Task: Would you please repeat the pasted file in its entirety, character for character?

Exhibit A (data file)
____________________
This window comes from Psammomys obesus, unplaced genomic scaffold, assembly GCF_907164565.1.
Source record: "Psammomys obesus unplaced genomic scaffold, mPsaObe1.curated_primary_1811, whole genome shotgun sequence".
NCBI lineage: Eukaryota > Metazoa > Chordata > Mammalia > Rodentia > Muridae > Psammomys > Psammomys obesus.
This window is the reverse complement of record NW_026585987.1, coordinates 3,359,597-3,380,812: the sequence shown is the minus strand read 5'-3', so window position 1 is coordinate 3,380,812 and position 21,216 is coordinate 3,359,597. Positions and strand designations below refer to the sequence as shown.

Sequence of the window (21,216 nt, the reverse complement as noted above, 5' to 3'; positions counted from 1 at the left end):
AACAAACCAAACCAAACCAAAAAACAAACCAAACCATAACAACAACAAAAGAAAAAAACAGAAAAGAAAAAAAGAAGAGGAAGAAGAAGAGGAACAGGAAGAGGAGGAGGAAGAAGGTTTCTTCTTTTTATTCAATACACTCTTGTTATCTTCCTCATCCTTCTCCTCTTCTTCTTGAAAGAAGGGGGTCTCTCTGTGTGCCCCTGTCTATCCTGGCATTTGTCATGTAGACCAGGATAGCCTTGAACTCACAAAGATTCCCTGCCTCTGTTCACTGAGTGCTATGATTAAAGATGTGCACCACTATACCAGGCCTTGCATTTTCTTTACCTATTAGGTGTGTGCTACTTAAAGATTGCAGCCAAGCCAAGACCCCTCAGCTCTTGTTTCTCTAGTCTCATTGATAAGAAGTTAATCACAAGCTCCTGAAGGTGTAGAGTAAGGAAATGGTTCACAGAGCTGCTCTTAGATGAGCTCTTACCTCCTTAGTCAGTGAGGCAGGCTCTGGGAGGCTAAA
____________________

This window comes from Psammomys obesus, unplaced genomic scaffold, assembly GCF_907164565.1.
Source record: "Psammomys obesus unplaced genomic scaffold, mPsaObe1.curated_primary_1811, whole genome shotgun sequence".
NCBI lineage: Eukaryota > Metazoa > Chordata > Mammalia > Rodentia > Muridae > Psammomys > Psammomys obesus.
This window is the reverse complement of record NW_026585987.1, coordinates 3,359,597-3,380,812: the sequence shown is the minus strand read 5'-3', so window position 1 is coordinate 3,380,812 and position 21,216 is coordinate 3,359,597. Positions and strand designations below refer to the sequence as shown.

Sequence of the window (21,216 nt, the reverse complement as noted above, 5' to 3'; positions counted from 1 at the left end):
AACAAACCAAACCAAACCAAAAAACAAACCAAACCATAACAACAACAAAAGAAAAAAACAGAAAAGAAAAAAAGAAGAGGAAGAAGAAGAGGAACAGGAAGAGGAGGAGGAAGAAGGTTTCTTCTTTTTATTCAATACACTCTTGTTATCTTCCTCATCCTTCTCCTCTTCTTCTTGAAAGAAGGGGGTCTCTCTGTGTGCCCCTGTCTATCCTGGCATTTGTCATGTAGACCAGGATAGCCTTGAACTCACAAAGATTCCCTGCCTCTGTTCACTGAGTGCTATGATTAAAGATGTGCACCACTATACCAGGCCTTGCATTTTCTTTACCTATTAGGTGTGTGCTACTTAAAGATTGCAGCCAAGCCAAGACCCCTCAGCTCTTGTTTCTCTAGTCTCATTGATAAGAAGTTAATCACAAGCTCCTGAAGGTGTAGAGTAAGGAAATGGTTCACAGAGCTGCTCTTAGATGAGCTCTTACCTCCTTAGTCAGTGAGGCAGGCTCTGGGAGGCTAAA